- Chair Dutton – Is this more urban than rural?
- Haven’t seen a trend, diving into data but have heard from both large and small districts that this is a concern
- Bell – What is the quantity of retirees going back to work? If you don’t collect the amount will it actually affect actuarial soundness?
- Equates to about a year of unfunded liability
- Numbers depend on how long the retiree sits out, bill last session allowed certain retirees to come back without restriction, roughly 370k retirees who could come back
- Since then, have had people retire that could come back with restrictions, roughly 37k
- 35k have come back
- Bell – So roughly 10%, you’re losing roughly 16% of the salary value of 10% of the total population
- In 2005, TRS was in a different place, funding period was never
- Bell – If this goes into perpetuity, it would only increase actuarial length by one year?
- Bell – If we Sunset, it might bring it down to months?
- Haven’t run numbers, but would be less
- Huberty – We’ve been collecting surcharges on something retirees won’t benefit?
- System benefits, retiree does not
- Huberty – Supplementing others with this; how many years did we cut off by adding this surcharge? We’re collecting something we’re not going to pay
- Don’t know, but more than one year
- Huberty – Have made system more sound on backs of retirees without paying out; if they came back, and they paid the 8%, why couldn’t we adjust pension commensurate with what would’ve been paid
- Theoretically could do this, IRS restrictions and fair calculation would need to be addressed
- Huberty – Setting bad policy without paying out, but if retirees get a benefit, they may be willing to pay
- Bell – So long as you don’t get rehired as a principal or superintendent, based on last 3 year average
- This would be part of the complicated calculation
- Bell – Don’t have a reset on the average
- Huberty – Average pension check out there right now for those coming back to work?
- Huberty – So $3k after 30 years, $100/year; if we could adjust it might incentivize districts to hire
- Tax law and other implication exist, but not impossible and worth exploring
Brock Gregg, Texas Retired Teachers Association
- Provides overview of TRTA
- Highlights things done in anticipation of shortage: 1) date change allowing for full-time retiree hires, 2) penalty reduction with warning system for those going over hours, 3) 2 exceptions to the one year rule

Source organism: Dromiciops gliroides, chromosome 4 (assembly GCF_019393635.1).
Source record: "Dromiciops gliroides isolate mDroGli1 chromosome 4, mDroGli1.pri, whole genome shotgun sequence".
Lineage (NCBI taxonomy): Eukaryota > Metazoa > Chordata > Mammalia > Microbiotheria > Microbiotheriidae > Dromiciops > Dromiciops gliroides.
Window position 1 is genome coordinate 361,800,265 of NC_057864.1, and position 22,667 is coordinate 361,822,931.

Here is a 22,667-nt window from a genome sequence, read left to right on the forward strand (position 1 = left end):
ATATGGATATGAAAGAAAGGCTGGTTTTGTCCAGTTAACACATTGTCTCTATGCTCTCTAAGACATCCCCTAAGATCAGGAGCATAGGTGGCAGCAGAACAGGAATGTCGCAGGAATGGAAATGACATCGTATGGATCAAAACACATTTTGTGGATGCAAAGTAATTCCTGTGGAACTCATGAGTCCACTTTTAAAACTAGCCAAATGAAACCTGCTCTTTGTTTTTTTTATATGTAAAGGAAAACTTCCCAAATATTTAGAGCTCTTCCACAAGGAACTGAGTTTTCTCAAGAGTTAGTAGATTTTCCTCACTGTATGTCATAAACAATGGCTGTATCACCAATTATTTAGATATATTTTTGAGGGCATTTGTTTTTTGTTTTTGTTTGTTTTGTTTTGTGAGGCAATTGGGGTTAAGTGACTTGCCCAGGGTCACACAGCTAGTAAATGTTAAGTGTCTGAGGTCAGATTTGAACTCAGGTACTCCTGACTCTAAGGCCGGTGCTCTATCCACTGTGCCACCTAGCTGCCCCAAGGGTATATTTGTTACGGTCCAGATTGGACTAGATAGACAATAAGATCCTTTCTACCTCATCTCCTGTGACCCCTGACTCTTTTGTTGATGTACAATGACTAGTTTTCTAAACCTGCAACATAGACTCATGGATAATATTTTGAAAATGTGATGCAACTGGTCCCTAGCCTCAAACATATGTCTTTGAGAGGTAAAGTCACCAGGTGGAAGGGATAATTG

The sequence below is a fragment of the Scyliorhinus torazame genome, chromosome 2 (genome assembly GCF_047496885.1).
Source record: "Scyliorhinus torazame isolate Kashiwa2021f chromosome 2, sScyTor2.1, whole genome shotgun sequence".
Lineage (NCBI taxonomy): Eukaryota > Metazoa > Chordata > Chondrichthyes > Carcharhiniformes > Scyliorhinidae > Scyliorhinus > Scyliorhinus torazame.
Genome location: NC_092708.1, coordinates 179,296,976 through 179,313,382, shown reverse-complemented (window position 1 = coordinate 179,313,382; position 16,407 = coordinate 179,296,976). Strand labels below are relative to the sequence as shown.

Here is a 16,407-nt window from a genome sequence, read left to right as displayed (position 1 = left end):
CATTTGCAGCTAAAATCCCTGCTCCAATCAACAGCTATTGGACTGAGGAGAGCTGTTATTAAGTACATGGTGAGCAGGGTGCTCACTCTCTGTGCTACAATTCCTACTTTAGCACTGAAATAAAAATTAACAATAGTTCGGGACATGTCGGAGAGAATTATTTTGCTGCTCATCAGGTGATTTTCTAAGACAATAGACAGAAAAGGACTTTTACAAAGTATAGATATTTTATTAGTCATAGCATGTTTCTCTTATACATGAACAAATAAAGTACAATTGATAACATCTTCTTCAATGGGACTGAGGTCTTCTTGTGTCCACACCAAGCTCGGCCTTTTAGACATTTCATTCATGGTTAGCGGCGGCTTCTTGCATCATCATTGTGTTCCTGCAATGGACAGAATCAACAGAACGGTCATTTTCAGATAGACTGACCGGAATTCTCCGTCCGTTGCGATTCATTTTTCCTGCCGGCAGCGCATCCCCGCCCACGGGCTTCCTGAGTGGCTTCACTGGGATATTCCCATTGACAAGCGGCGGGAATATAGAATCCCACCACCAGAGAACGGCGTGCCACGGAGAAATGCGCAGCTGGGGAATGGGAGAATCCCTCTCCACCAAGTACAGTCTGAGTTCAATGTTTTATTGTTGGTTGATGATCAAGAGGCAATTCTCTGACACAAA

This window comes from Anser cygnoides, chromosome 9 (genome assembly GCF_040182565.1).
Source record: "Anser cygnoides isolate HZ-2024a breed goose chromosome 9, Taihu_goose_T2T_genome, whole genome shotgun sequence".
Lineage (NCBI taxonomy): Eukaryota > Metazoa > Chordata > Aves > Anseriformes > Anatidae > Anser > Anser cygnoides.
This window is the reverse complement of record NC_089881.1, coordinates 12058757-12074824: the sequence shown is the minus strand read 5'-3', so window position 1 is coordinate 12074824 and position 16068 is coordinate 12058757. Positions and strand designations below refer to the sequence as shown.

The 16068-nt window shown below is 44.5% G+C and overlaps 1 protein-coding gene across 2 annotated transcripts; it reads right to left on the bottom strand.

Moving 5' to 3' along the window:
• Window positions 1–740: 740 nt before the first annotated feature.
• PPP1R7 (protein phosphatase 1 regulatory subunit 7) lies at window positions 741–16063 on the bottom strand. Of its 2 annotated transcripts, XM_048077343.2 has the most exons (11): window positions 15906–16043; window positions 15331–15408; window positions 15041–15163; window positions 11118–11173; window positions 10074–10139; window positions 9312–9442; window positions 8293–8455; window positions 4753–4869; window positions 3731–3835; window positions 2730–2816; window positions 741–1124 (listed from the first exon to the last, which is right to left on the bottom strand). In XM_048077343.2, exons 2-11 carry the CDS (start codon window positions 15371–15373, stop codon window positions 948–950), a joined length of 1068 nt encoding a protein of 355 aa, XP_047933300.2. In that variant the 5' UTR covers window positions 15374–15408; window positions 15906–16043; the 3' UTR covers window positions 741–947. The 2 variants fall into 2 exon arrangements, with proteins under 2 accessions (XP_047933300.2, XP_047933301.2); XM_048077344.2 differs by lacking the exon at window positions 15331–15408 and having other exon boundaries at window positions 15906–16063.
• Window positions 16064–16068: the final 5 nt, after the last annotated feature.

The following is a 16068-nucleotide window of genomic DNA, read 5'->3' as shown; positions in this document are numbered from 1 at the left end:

- Retirees need a COL increase, needs to account for inflation
- Bill changing surcharge had good intentions, but has caused districts not wanting to hire
- Getting rid of retire-rehire rules gets in the way of giving retirees a benefits enhancement
- Should give teachers a big pay raise, but allowing teachers to retire and immediately return to work, will impact financial soundness of the system
- Main goal is to ensure ISDs have the teachers they need
- Possibilities incl. moving back to old system, lowering the surcharge for retirees, possibly cutting it in half
- Huberty – Those last couple suggestions could add years to the pension fund; agree that we shouldn’t change retirement age, but won’t get to a COLA with skyrocketing health care and Rx costs
- Huberty – Would be helpful to know the number you would need to put a permanent COLA in place
- Guthrie – Haven’t run a number on permanent COLA, would be much more than the numbers we’re talking about currently
- Looked at Rep. Capriglione’s bill with a 6% COLA, would be $3.6b if paid up front
- Fund may not have room to finance, but if we could, would take the fund to 31 years
- Huberty – Talking about a significant surcharge, this would be an appropriate use of funds; 6% is ongoing
- 6% ongoing
- Gregg – But that’s capped @$100/month
- Guthrie – Would be 6% one time, not 6% each year
- Huberty – IF you put a 2-3% on forever every year?